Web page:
Diving Qualifications vs Diving Experience
With the vast array of recreational and technical diving courses on the market from numerous training organisations, knowing which ones to complete can be a potential minefield. So what courses should you consider doing and is there really any substitute for simply gaining valuable experience via hours in the water?
Looking back over my diving life, I have done some pretty irresponsible things, mainly as a result of lack of knowledge. The decompression dive on the SS President Coolidge wreck in Vanuatu as an inexperienced Advanced Open Water diver without a dive computer. The series of deep dives in Thailand after two hours of sleep and a banging hangover. The list goes on.
When I was inexperienced and had limited qualifications I always thought that the Dive Guide would look after me – it was their responsibility, not mine. Interestingly enough, it was not until I completed my Rescue Diver course that my view changed. I realised that I was responsible for myself, my buddy and, in fact anyone else that I had contact with in a diving environment. If anything went wrong, would I be able to deal with it? For me, the Rescue course is one of the best courses available and I recommend that everyone should at least complete their Rescue course as a minimum. Not only does the Rescue course provide you with invaluable in-water skills and rescue techniques, it also arms the participant with a sound knowledge base of diving related incidents and medical treatments. Arguably, the most important skill I believe it teaches you is the ability to anticipate and prevent problems before they occur, whether for yourself, your buddy or another diver.
For those contemplating the Rescue Diver route, my personal view is that you should complete Open Water and Advanced Open Water courses relatively close together and then go away and gain some valuable experience in the water prior to completing the Rescue course.
Now aside from the Rescue diver route, there are of course many different Specialty courses that you can complete. As a Rescue diver, you will be qualified to dive to just 30 metres and you may, therefore, want to complete the Deep Diver Specialty certification to get a 40 metre recreational ticket. This will provide invaluable dive theory, deep dive planning and you’ll get to experience the narcotic effects of depth whilst carrying out various skills with an instructor. (Read my article on Nitrogen Narcosis here). If you dive in first world countries, you will generally only be allowed to go as deep as your qualification, so definitely worth bearing in mind. In none first world countries, qualifications may not have as much significance and allowed maximum depth limits may therefore be beyond your level of training. Bear in mind, however, that if you are not qualified to go to the depth you are diving at, you are certainly taking a risk. Also consider that if anything happens, your travel and dive insurance may become void!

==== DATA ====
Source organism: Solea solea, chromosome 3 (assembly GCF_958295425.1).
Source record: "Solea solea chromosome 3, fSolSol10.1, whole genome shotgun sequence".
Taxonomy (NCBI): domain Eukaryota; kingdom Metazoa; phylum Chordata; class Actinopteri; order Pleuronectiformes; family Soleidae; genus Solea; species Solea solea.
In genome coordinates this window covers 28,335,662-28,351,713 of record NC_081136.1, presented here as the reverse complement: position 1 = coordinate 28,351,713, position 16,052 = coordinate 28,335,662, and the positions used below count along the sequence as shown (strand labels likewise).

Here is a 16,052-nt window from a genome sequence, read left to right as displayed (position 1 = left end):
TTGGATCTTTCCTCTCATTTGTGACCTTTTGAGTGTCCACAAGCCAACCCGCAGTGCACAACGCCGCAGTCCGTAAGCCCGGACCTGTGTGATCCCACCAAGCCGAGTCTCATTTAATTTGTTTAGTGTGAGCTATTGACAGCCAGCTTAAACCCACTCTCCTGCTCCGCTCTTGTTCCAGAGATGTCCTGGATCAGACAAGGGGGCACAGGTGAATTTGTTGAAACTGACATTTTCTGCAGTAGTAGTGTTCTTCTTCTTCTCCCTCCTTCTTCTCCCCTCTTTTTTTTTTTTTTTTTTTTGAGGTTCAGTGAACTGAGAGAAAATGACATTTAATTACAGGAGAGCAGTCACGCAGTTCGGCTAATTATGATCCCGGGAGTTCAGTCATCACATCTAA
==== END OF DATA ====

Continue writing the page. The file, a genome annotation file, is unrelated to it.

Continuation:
The Enriched Air course is also a valuable qualification to gain depending on the diving you wish to do. Enriched air diving has the benefit of increased bottom time by lessening the amount of nitrogen absorbed by the body, particularly useful if you are doing multiple dives. The Enriched Air certification can also be a great benefit if you plan on doing liveaboard diving trips where, for instance, accumulated nitrogen caused by multi day dives can cause significant fatigue. Other Specialties include Night Diving, Wreck Diving, Navigation Diving, Underwater Photography and so on. While these courses serve a purpose, the level that they are pitched at is generally that of a relatively inexperienced diver. If it’s something you have never done before, they act as a great introduction to a new skill.
For me, when it comes to different specialties, there is no substitute for hours in the water and gaining valuable experience in that particular type of diving. Some of these courses can, of course, be a great deal of fun and what you get out of them will, to a certain degree, depend on your instructor and what they put into the course. With this in mind, do not discount such Specialty courses. If you want to gain a vast array of experience quickly, I can certainly recommend such Specialty courses to you.
In summary, if you want to improve your skills, aside from completing your Rescue course, go diving more. There really is no substitute for hours in the water.